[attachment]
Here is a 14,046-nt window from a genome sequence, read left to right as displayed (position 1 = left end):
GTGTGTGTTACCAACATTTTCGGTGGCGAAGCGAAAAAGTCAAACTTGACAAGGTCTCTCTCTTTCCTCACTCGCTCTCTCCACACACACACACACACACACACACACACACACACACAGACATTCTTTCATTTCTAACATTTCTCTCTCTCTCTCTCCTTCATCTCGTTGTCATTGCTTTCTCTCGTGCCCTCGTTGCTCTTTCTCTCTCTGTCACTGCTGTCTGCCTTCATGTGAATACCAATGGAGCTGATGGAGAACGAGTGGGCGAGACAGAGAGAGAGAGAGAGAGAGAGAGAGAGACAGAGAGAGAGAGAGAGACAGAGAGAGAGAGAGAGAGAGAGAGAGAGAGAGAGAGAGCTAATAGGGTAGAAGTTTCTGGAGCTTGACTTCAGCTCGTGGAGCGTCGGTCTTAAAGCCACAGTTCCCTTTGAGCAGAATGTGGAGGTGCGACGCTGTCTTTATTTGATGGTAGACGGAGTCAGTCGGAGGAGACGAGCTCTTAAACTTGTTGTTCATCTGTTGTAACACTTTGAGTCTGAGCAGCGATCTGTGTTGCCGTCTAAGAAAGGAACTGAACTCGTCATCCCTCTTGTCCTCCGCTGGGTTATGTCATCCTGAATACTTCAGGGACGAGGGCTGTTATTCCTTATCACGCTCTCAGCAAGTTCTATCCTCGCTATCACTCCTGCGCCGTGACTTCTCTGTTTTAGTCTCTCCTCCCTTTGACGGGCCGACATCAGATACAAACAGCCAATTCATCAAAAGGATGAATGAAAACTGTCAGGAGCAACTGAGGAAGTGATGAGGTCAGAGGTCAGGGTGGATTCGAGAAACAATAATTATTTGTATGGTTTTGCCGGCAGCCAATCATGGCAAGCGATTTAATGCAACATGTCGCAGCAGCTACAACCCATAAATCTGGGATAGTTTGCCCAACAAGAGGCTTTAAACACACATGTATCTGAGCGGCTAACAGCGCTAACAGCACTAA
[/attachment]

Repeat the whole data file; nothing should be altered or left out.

Here is a 14,046-nt window from a genome sequence, read left to right as displayed (position 1 = left end):
GTGTGTGTTACCAACATTTTCGGTGGCGAAGCGAAAAAGTCAAACTTGACAAGGTCTCTCTCTTTCCTCACTCGCTCTCTCCACACACACACACACACACACACACACACACACACACAGACATTCTTTCATTTCTAACATTTCTCTCTCTCTCTCTCCTTCATCTCGTTGTCATTGCTTTCTCTCGTGCCCTCGTTGCTCTTTCTCTCTCTGTCACTGCTGTCTGCCTTCATGTGAATACCAATGGAGCTGATGGAGAACGAGTGGGCGAGACAGAGAGAGAGAGAGAGAGAGAGAGAGAGACAGAGAGAGAGAGAGAGACAGAGAGAGAGAGAGAGAGAGAGAGAGAGAGAGAGAGAGCTAATAGGGTAGAAGTTTCTGGAGCTTGACTTCAGCTCGTGGAGCGTCGGTCTTAAAGCCACAGTTCCCTTTGAGCAGAATGTGGAGGTGCGACGCTGTCTTTATTTGATGGTAGACGGAGTCAGTCGGAGGAGACGAGCTCTTAAACTTGTTGTTCATCTGTTGTAACACTTTGAGTCTGAGCAGCGATCTGTGTTGCCGTCTAAGAAAGGAACTGAACTCGTCATCCCTCTTGTCCTCCGCTGGGTTATGTCATCCTGAATACTTCAGGGACGAGGGCTGTTATTCCTTATCACGCTCTCAGCAAGTTCTATCCTCGCTATCACTCCTGCGCCGTGACTTCTCTGTTTTAGTCTCTCCTCCCTTTGACGGGCCGACATCAGATACAAACAGCCAATTCATCAAAAGGATGAATGAAAACTGTCAGGAGCAACTGAGGAAGTGATGAGGTCAGAGGTCAGGGTGGATTCGAGAAACAATAATTATTTGTATGGTTTTGCCGGCAGCCAATCATGGCAAGCGATTTAATGCAACATGTCGCAGCAGCTACAACCCATAAATCTGGGATAGTTTGCCCAACAAGAGGCTTTAAACACACATGTATCTGAGCGGCTAACAGCGCTAACAGCACTAA